Recent news reports confirm what many have suspected for some time — young people are leaving Connecticut. How does this relate to pension debt? As a current graduate student who would like to stay in Connecticut after I finish school, I’ll explain. The state has accumulated billions of dollars of pension debt, and now it is trying to figure out how to pay that debt off.
This week the state legislature met to undo some of the damage that they did during the last legislative session. In the late evening on Tuesday, after several hours of debate, lawmakers approved a deficit mitigation package by votes of 20-15 in the Senate, and 75-65 in the House. A few Democrats joined all Republicans legislators in voting against the bill.
Last week, Yankee Institute President Carol Platt Liebau sent a letter to Gov. Malloy and lawmakers to offer support for many of their cost-cutting ideas. PDF Version: Budget Ideas from the Yankee Institute Dear Governor Malloy and Legislative Leaders, Thank you for your efforts to address the problems with Connecticut’s budget now, rather than waiting to make last minute cuts near the end of the fiscal year. We appreciate your bipartisan commitment to reducing spending.
The recent op-ed in the Courant is correct on one count: state employees are not the problem. If not state employees, then who is to blame for the seemingly perpetual state budget deficit? The problem is politicians who, and this won’t surprise anyone, made promises they couldn’t keep.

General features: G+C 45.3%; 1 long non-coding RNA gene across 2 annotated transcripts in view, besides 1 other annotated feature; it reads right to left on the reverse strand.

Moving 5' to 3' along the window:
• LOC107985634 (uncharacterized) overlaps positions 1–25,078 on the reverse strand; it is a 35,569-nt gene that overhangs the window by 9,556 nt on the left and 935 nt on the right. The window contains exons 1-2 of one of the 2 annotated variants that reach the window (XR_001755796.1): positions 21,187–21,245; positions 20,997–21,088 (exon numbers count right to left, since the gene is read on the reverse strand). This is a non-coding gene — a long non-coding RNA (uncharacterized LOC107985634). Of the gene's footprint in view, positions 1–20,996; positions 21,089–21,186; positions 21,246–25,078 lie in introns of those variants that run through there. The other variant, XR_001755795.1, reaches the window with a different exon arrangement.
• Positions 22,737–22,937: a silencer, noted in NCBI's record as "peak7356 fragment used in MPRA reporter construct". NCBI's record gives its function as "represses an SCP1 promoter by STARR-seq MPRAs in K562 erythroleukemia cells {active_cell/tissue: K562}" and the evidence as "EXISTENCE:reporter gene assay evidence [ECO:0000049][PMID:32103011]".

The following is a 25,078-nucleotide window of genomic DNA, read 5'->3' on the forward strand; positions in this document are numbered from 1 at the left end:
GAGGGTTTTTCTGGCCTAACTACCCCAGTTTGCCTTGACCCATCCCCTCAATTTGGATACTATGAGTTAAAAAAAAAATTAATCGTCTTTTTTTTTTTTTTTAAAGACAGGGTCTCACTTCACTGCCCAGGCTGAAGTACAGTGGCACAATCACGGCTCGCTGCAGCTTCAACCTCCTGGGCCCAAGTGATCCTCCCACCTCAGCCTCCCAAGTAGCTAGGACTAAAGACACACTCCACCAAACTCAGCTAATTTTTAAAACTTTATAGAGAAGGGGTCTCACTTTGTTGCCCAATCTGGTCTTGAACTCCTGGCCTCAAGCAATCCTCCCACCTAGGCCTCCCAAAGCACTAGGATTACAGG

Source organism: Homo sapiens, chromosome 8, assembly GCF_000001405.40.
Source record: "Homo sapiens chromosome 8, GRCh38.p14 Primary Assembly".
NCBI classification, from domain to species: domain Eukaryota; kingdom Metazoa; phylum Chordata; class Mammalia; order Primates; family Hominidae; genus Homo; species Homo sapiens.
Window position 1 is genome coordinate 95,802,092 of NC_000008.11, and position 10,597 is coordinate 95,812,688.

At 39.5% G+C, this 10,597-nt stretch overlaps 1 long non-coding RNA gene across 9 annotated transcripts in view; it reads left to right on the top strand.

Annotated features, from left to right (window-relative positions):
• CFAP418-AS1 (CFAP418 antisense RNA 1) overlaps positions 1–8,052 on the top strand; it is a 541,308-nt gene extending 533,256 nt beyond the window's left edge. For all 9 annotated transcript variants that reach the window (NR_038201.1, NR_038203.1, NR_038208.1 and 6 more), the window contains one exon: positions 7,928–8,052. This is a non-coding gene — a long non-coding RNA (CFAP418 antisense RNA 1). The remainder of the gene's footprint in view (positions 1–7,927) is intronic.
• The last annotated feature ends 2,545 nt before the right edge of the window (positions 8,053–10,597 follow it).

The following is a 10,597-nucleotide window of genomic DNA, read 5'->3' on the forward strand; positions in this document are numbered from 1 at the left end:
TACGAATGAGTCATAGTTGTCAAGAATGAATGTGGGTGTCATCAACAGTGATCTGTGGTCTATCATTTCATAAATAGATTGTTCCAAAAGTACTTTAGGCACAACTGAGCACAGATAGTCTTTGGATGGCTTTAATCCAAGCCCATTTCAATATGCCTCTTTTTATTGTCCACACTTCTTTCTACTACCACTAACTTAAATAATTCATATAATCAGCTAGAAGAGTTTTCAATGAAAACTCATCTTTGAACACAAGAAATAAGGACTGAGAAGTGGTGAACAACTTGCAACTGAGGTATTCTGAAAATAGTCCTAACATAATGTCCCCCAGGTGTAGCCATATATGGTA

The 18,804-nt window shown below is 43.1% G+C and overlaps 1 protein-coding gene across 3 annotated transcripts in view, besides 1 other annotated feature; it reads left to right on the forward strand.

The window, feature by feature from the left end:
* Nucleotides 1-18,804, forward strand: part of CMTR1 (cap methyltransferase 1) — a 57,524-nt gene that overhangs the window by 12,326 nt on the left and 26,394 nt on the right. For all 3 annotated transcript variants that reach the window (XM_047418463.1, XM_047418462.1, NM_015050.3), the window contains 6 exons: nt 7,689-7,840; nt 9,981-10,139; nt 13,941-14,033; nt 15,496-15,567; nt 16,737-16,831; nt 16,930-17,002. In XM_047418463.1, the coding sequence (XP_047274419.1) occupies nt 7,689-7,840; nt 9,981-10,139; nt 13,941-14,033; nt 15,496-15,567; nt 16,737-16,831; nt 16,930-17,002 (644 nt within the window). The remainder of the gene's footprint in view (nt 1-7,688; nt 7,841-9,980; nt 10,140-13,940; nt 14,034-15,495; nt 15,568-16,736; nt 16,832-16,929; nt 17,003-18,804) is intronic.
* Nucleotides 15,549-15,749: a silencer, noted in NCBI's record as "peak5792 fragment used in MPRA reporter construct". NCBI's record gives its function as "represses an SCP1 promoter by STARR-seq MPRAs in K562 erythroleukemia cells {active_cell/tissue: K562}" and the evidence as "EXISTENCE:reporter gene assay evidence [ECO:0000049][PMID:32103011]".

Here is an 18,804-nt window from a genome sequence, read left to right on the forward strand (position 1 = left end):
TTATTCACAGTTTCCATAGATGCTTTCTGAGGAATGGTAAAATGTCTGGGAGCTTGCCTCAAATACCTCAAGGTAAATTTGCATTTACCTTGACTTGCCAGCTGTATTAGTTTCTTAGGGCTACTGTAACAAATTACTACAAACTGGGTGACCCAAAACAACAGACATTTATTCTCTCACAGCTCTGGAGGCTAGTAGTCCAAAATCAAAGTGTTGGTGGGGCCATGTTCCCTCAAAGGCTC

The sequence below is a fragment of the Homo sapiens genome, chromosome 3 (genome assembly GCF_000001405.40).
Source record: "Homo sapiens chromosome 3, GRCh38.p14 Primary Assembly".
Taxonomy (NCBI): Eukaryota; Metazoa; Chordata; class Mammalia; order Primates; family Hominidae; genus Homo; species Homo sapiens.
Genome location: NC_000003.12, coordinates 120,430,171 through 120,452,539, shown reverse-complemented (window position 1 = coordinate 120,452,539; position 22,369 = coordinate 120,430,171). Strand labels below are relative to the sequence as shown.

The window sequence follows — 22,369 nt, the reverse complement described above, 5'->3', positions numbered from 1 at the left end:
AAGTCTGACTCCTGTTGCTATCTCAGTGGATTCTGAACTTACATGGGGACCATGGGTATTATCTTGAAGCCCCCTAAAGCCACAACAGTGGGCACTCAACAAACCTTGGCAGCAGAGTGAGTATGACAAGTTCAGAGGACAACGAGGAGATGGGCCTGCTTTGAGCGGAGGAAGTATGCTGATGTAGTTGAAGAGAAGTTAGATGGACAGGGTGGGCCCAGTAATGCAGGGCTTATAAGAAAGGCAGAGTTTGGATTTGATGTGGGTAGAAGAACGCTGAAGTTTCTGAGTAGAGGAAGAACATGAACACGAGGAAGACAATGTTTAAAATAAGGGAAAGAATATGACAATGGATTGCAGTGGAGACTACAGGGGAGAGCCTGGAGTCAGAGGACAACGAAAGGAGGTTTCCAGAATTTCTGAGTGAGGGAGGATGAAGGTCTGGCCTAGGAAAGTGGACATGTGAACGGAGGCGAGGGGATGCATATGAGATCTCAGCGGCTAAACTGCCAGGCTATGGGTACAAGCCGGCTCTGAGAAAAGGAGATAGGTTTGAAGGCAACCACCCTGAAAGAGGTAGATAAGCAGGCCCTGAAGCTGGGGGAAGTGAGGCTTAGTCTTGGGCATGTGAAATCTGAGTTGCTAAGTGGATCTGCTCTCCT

The study we released today, Unequal Pay: Public Vs. Private Sector Compensation in Connecticut, shows that state employees make an average of 25 to 46 percent more than private sector workers with similar skills and experience. This isn’t fair, and it isn’t sustainable. The study highlights one of the primary reasons for our budget crisis, and at the same time provides a concrete solution – it’s time to reform public sector pay and benefits.
By 1 a.m. on June 30, most of the dark-suited lobbyists had left the Capitol building, as had the cheering union sympathizers wearing purple t-shirts inscribed with the words “Fight for $15.” In the House, lawmakers were just wrapping up the special session by voting 78-65 on the budget “implementer” – a huge, 686-page bill given to them just hours before it was called for a vote.